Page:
4. I was so intrigued after reading your review that I sought out samples of phenyl ethyl acetate and Aftelier’s Lumiere. Have you tried Mandy’s Honey Blossom? Now I know what phenyl ethyl acetate smells like, its honeyed and diffusive notes run all through Honey Blossom.

    As a relative noob to the world of perfumery, the first time I tried on Lumiere I thought – is this what people mean by the transcendent power of scent? or the grandeur of classic perfumes? It has a sort sophisticated timeless quality. One of my favorite so far.

    Thanks for the thoughtful blog and for the sharing of much perfume love!

    • Thank YOU for reading :D
      I actually have a sample of Honey Blossom on it’s way to me as we speak. I know I’ll love it becuase the notes listed have been used in other of my favourite Aftelier fragrances.
      Lumiere is not something I would wear, but I thoroguhly loved to sniff it. Be sure to sniff out the rest of the line – Haute Claire is one of my absolute favourites, and I own Secret Garden which I adoreeeee. The whole Aftelier line produces the most consistently exceptional fragrances I have smelt – true love :)
      I’m glad to hear you enjoyed my review and that my little chemistry lesson was of use to you! If you’re interested in the world of aroma chemicals there are some fascinating ingredients to sniff amongst them – some of my favourites being Methyl Benzoate (a narcotic note added to tuberose fragrances for example that smells like medicinal, cold, feijoa), Rose Oxide (pure grease and oil – very chemical and metallic, with a sharp rose note cut through it), and Leaf Alcohol (fresh cut grass and petrol/metal – it smells like a lawnmower just been used – the fumes and machinary included)!

  5. I’ll have to confess that I briefly sniffed (but didn’t actually put them on) samples of Haute Claire and Secret Garden months ago when I first caught the perfume bug. They smelled NOTHING like the fluffy commercial scents I knew up to that point – so I turned up my snub nose and stashed them. Time to actually try them on! I would like to think that after months of sniffing my olfactory senses have become a little more refined. :D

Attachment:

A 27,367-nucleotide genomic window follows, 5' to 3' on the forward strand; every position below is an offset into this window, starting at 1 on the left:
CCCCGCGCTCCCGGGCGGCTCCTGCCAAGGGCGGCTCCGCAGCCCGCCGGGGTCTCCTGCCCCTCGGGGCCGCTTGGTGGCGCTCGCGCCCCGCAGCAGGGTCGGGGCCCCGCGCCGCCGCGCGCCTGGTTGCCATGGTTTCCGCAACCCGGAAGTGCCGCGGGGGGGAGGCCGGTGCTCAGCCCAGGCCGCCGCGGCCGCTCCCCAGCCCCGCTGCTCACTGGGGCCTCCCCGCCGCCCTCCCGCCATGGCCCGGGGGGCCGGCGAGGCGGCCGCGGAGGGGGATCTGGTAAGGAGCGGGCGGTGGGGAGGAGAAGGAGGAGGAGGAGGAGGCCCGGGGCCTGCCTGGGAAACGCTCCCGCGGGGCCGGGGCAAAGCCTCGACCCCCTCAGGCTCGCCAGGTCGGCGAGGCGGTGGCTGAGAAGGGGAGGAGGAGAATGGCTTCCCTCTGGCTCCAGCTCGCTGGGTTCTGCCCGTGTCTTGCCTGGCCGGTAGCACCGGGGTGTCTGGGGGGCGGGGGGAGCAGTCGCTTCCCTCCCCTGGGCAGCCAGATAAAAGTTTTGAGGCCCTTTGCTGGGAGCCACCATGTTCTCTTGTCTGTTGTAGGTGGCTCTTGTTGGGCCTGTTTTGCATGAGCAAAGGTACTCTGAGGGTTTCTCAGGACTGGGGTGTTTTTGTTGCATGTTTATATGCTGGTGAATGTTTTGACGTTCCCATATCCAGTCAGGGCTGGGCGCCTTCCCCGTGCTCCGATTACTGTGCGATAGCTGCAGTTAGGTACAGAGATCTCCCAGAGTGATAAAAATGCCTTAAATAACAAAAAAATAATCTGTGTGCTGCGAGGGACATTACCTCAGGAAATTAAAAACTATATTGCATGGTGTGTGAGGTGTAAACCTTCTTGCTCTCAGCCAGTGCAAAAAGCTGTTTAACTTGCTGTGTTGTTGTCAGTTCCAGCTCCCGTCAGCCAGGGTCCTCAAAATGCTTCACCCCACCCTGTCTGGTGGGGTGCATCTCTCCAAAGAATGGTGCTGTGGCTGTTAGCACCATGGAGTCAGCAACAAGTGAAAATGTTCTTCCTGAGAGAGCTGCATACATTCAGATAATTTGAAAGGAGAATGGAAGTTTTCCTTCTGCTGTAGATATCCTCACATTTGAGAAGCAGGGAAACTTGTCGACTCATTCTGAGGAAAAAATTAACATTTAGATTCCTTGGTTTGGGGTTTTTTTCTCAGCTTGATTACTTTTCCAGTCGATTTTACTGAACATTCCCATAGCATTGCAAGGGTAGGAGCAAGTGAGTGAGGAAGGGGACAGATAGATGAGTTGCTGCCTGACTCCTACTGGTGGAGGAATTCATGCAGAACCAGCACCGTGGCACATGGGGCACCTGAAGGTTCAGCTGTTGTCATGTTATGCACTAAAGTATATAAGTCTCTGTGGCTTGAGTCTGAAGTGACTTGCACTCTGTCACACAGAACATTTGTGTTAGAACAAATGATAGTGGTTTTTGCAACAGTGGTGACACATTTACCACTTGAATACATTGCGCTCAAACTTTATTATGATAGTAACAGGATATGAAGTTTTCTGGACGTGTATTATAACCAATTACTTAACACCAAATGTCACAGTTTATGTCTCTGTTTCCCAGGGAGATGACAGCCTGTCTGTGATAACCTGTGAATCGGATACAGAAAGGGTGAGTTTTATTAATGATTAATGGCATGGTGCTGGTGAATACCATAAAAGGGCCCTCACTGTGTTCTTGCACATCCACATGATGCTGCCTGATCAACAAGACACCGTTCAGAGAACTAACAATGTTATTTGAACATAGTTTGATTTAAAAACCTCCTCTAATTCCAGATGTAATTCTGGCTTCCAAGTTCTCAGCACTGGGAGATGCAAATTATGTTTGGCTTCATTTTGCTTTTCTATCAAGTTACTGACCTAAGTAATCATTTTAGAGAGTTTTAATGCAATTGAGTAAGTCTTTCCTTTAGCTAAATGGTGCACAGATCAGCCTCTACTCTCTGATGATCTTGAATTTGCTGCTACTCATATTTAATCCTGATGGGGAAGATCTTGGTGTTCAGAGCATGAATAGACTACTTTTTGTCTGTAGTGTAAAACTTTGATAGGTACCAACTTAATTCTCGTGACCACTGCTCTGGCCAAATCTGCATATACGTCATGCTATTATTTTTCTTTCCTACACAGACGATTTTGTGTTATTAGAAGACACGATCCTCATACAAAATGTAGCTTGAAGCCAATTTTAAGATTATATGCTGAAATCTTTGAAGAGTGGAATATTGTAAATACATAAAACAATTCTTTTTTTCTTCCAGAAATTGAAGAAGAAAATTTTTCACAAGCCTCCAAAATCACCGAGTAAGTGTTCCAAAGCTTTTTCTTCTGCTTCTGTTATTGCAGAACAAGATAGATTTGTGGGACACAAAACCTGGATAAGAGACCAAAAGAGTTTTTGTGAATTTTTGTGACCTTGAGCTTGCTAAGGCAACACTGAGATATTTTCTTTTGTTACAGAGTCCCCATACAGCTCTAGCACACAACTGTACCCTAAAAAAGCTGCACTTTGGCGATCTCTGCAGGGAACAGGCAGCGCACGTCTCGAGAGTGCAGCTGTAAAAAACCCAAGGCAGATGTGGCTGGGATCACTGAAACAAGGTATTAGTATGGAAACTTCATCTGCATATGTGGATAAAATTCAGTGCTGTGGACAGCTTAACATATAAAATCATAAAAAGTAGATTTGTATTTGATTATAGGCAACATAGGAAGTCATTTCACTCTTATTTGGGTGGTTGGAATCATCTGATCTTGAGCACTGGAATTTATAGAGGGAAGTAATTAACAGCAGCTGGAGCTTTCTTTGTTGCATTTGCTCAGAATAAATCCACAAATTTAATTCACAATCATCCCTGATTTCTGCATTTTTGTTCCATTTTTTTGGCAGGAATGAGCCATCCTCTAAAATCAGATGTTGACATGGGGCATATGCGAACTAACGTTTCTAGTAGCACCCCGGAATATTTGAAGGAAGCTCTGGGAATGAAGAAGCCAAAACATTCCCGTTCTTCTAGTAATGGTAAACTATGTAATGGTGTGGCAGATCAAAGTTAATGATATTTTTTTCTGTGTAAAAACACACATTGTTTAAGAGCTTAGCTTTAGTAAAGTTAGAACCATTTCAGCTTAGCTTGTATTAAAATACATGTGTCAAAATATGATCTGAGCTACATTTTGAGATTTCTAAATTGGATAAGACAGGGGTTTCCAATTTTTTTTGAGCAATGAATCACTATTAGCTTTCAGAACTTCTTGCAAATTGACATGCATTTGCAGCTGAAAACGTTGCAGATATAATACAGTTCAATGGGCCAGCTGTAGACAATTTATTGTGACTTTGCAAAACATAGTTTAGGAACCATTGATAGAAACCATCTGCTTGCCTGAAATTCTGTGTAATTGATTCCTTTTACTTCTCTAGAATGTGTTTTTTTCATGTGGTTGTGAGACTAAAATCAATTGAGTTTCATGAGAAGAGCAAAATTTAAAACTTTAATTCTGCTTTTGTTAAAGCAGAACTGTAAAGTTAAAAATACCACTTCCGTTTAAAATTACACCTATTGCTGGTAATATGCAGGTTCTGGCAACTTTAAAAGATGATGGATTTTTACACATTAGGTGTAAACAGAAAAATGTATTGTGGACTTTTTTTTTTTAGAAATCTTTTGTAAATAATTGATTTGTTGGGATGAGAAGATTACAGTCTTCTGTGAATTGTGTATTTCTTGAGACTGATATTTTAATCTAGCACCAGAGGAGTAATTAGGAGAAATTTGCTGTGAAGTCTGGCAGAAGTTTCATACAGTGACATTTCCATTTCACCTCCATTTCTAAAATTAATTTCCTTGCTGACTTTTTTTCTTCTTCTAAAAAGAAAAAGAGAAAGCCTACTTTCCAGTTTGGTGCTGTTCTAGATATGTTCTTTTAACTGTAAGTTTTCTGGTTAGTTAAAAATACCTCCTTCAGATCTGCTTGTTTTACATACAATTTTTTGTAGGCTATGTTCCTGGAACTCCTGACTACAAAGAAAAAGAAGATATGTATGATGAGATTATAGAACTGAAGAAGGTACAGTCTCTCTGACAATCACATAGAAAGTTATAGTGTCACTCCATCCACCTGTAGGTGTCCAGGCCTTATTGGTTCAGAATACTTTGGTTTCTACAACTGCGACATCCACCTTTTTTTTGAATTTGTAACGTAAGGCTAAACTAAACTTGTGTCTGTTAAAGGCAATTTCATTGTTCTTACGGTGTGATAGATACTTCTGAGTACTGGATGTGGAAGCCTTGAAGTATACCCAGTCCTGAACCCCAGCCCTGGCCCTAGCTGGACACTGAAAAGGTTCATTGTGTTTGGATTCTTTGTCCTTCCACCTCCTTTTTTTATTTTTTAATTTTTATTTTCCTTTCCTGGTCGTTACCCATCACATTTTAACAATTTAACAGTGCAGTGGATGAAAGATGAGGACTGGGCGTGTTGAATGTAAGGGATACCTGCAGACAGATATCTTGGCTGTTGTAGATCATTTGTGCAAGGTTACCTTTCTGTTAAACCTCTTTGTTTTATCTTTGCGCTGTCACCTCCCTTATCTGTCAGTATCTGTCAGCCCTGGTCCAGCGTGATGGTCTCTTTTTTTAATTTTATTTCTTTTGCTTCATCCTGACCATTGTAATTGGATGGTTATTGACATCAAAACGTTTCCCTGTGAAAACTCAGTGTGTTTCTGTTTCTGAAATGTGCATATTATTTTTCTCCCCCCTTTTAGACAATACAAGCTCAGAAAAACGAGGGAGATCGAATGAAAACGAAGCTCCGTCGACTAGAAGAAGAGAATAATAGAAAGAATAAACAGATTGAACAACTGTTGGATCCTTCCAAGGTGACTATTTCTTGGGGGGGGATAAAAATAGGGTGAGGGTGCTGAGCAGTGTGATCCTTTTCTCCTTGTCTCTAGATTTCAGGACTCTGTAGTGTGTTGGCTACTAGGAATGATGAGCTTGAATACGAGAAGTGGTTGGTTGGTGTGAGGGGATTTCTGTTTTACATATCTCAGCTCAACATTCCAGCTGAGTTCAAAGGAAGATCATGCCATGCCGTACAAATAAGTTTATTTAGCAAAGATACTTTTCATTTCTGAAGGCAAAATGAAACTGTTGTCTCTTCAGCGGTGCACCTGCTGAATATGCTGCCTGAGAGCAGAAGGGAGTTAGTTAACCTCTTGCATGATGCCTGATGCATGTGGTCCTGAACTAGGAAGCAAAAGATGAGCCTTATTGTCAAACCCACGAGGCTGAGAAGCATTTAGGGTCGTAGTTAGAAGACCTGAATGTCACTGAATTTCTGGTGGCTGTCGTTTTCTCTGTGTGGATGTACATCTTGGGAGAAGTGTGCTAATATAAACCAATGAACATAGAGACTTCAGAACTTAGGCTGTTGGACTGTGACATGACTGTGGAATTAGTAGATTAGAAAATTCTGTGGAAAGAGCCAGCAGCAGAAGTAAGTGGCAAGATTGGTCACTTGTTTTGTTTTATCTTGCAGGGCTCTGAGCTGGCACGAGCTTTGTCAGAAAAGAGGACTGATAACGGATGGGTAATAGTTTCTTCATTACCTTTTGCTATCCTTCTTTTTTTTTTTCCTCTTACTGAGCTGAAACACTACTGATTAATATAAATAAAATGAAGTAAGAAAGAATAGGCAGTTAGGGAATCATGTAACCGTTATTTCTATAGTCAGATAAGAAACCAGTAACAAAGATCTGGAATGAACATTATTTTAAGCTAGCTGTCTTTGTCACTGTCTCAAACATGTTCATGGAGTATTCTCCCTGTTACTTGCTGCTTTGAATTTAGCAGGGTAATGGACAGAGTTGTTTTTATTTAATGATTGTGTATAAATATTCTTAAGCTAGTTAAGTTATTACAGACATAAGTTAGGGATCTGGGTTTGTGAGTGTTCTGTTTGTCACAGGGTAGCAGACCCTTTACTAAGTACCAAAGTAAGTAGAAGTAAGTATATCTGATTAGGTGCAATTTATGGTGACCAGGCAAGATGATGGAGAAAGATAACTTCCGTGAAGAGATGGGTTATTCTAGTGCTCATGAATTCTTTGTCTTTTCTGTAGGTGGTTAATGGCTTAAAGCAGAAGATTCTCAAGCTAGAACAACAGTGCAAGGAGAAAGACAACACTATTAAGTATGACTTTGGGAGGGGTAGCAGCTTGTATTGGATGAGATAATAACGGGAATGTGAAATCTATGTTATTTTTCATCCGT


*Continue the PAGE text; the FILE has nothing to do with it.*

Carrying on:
Oooh! Would love to see you do a series highlighting interesting aroma chemicals! To the layperson (i.e. moi) they’re just stick diagrams and unpronounceable words. Your description of experiencing the aromas gives scent associations to help decode all those ingredients on the label. (Hmm…Rose Oxide, I wonder if it’s in Le Labo’s Rose 31?! I sprayed it once near a very sensitive nose – he immediate recoiled and said it smells like flux and solder…)

    • Yes you must try them again soon – it sounds like already your nose is more refined from your response to Lumiere. Both those two (SG and HC) are standouts – absolutely beautiful fragrances, and amongst my favourite florals of all time.
      I did start doing that! But then didn’t take it much further, I’ll be sure to pick it up again soon, here’s what I wrote about so far (more traditional and commonly used aromachemicals):

    • Oh, P.S. If you want to try a fragrance with a strong rose oxide note – try Damascena by Keiko Mecheri if there is a stockist near you :D It is one hard hitting metallic/oily/rose.